; IRS Pursues FBAR- Foreign Bank Account Reporting of U.S. Taxpayers
Documents
Resources
Learning Center
Upload
Plans & pricing Sign in
Sign Out
Your Federal Quarterly Tax Payments are due April 15th Get Help Now >>

IRS Pursues FBAR- Foreign Bank Account Reporting of U.S. Taxpayers

VIEWS: 12 PAGES: 2

  • pg 1
									?Undisclosed Offshore Accounts are being hunted down with FBAR (Foreign Bank
Account Reporting) information requests of U.S. Taxpayers suspected of hiding assets
in the wake of the UBS AG fallout and IRS Offshore Settlement Initiative.

What is in store for undisclosed account holders?

In 2009, the IRS and U.S. Department of Justice commenced a highly publicized
investigation into Swiss bank UBS AG and U.S. account holders who essentially hid
their assets from the U.S. Government. However, the investigation did not conclude
with UBS. To entice taxpayers to come clean and disclose their foreign assets in
exchange for lesser penalties, the IRS instituted the Offshore Settlement Initiative
Voluntary Disclosure Program (the Initiative). Although the deadline to participate in
the Offshore Settlement Initiative is long gone, it is clear that offshore tax evasion will
continue to be a top IRS enforcement priority. Now, what can U.S. taxpayers with
undisclosed offshore accounts who did not make the October 15, 2009 Offshore
Settlement Initiative deadline expect coming up?

The IRS will be ramping up their Information Document Requests or IDRs targeting
offshore bank accounts.Taxpayers may receive a Form 6564, Information Document
Request, to obtain necessary books, papers, and other information relevant to the IRS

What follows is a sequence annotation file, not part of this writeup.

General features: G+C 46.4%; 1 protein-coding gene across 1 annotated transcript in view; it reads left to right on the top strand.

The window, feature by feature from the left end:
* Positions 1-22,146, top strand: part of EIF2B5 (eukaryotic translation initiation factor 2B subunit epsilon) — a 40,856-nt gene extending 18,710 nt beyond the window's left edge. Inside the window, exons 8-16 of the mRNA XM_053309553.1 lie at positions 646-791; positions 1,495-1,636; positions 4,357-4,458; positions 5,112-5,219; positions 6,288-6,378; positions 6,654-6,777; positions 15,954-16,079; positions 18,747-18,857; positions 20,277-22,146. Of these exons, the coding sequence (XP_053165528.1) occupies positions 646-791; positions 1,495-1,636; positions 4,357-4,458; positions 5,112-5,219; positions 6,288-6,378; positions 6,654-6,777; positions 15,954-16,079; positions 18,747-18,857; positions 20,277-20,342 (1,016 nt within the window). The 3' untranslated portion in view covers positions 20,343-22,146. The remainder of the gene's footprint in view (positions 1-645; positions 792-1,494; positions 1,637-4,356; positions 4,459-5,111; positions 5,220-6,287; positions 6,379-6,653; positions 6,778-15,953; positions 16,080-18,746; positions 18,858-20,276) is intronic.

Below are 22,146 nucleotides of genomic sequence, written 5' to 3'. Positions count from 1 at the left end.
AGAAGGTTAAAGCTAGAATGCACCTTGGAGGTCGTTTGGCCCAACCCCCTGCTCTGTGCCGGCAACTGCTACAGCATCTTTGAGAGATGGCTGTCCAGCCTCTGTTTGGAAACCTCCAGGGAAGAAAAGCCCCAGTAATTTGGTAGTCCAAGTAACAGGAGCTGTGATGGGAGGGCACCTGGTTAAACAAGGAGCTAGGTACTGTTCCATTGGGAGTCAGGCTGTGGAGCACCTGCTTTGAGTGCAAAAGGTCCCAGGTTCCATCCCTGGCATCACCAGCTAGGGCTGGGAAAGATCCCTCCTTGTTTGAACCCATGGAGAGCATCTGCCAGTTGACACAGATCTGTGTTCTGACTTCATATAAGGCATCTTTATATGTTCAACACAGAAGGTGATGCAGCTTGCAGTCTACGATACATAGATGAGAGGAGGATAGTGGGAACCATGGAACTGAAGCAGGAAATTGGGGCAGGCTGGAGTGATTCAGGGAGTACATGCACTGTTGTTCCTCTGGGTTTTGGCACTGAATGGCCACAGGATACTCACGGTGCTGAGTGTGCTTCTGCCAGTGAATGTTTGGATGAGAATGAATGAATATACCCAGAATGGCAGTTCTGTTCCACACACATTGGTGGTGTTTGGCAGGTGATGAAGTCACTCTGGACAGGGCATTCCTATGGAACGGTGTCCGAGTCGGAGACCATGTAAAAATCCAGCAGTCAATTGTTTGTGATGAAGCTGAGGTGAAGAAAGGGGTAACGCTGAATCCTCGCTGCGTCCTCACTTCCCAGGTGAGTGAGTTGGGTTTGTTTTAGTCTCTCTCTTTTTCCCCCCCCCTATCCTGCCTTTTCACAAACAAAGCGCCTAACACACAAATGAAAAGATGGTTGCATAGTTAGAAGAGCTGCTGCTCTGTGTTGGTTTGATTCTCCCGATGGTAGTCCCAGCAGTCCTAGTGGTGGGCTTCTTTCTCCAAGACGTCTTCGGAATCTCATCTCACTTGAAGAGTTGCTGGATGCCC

examiner inquiry into the truthfulness of a tax return. The Information Document
Request is a proper and structured process for the IRS to request and get information
from taxpayers, including information regarding offshore bank accounts. Although
not as formal as a subpoena, an IDR carries with it consequences for failure to comply
and can lead to further inquiry and possible sanction.

The IRS will focus Information Document Requests on U.S. taxpayers with offshore
assets and accounts that failed to disclose these interests to the U.S. government on
their Form 1040, U.S. Individual Tax Returns, and file a corresponding Form TD F
90-22.1, Foreign Bank Account Reporting FBAR. If IRS agents discover that a
taxpayer has not reported an interest in an offshore account or income accruing on
such accounts during the course of an audit, the IRS may impose steep penalties
including the greater of $100,000 or 50% of the offshore account balance for willful
failure to file an FBAR for each account. These penalties, compounded with interest
and fraud penalties, can essentially wipe out the taxpayers foreign assets. Additionally,
taxpayers could be subject to criminal prosecution and jail time for tax evasion.

The issues surrounding these IDRs are extremely delicate and should be approached
with considerable caution. Taxpayers who have been sent an Information Document
Request by the IRS are best served by getting in touch with a tax attorney who is
experienced at resolving disputes with the IRS quickly. An attorney can direct the
taxpayer how best to answer an Information Document Request and will be able to
talk with his attorney the most appropriate course of action. Otherwise the Internal
Revenue Service can seek formidable fines and possible criminal prosecution against
those U.S. Taxpayers believed to be hiding assets in undisclosed offshore accounts.

To get more information on the FBAR, please contact Kevin E. Thorn at the Thorn
Law Group in Washington, D.C.

Kevin E. Thorn is the Managing Partner and experienced advocate in all stages of
civil and criminal tax controversies including, civil examinations, criminal
investigations, IRS administrative appeals, collection alternatives, ethics
investigations, and other types of complex civil litigation.

								
To top